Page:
Our primary finding is that the direct effects of moose population management via reintroduction of wolves is likely to be effective while wolf-moose interactions play out on the current mixed boreal forest landscape of Isle Royale and under a climate suitable for boreal plant species. However, in the longer term, and perhaps considered with a greater degree of uncertainty, the effects of predator reintroduction may become increasingly ineffective as the forest shifts toward late successional conifers and as the climate continues to warm because forest composition and productivity may not be sufficient to support a moose population at all. On the other hand, the marginal effects of predation under the climate change scenario could be viewed as essential to maintaining a small moose population and prevent that population from exhausting the few forage resources that remain. Even so, our projections imply that Isle Royale is likely to undergo changes in composition and productivity that make the island increasingly unsuitable for moose.
Our modeling efforts assume that the National Park Service will continue to allow the forests of Isle Royale to undergo forest successional changes in absence of major stand replacing disturbances such as fire or timber harvesting. This is a feature of Isle Royale that makes it different from most other boreal forests that support large moose populations (e.g., Alaska, Sweden). At the start of our model simulations, a mixed landscape of boreal hardwood and conifer forests supported a relatively large carrying capacity for moose and moose were removing biomass from the landscape in accordance with published foraging preferences (boreal hardwoods > balsam fir > northern hardwoods > northern conifers). But the boreal hardwood and conifer communities diverged within the first 30 to 50 years of our simulations, regardless of the effects of climate change or predation. As these successional changes occurred, the carrying capacity of the landscape for moose declined significantly and moose began to rely increasingly heavily on later successional balsam fir.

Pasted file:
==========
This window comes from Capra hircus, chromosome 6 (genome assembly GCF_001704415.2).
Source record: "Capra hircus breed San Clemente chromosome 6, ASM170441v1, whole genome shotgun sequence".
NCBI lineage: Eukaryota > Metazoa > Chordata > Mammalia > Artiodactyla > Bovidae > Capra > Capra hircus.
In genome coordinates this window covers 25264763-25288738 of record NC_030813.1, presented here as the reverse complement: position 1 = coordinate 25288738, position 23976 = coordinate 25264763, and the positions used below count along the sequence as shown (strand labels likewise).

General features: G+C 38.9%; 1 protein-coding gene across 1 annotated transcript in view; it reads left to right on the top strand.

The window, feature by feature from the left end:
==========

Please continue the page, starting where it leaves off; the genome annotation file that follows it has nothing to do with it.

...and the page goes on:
The abundance and initial age structure of the early successional aspen and birch forests may reflect a history of small-scale timber harvests and forest fires that were coincident with copper mining and tourism on the island during the early 1900s (Krefting, 1974). Then, in 1936 a large fire reset the forest successional sequence over a large central portion of the island and may have been responsible for sustaining the moose population (Scarpino, 2011), as there were reports that the population had exhausted its food supply (Krefting, 1974). Since that time period there have been no large-scale stand replacing disturbances on the island and the current aspen-birch forests are approaching their longevity. We did simulate smaller-scale wind patch disturbance events reflecting the low intensity and high frequency wind blowdown events on the island (Kirschbaum and Gafvert, 2012). These simulated wind events created local increases in forage availability of select species (Figure A2) but did not alter the landscape as dramatically as a much larger disturbance, such as the 1936 fire would, for example. The absence of larger scale forest disturbances or management actions to regenerate these early successional forests resulted in significant declines in both the quantity and quality of forage for moose across the island and changes in foraging behavior that do not correspond with published observations from earlier successional forests. Finally, it has been suggested that the frequency and/or intensity of large scale fires could increase at Isle Royale under a changing climate (Fisichelli et al., 2013). In the near-term, while climate change impacts on the establishment and growth of early successional boreal species such as aspen and birch are projected to be more minor, stand replacing fires would be expected to increase the suitability of Isle Royale for moose. However, it is less clear how such disturbances would impact the suitability of this landscape for moose late in time, when the effects of climate change on these species is stronger.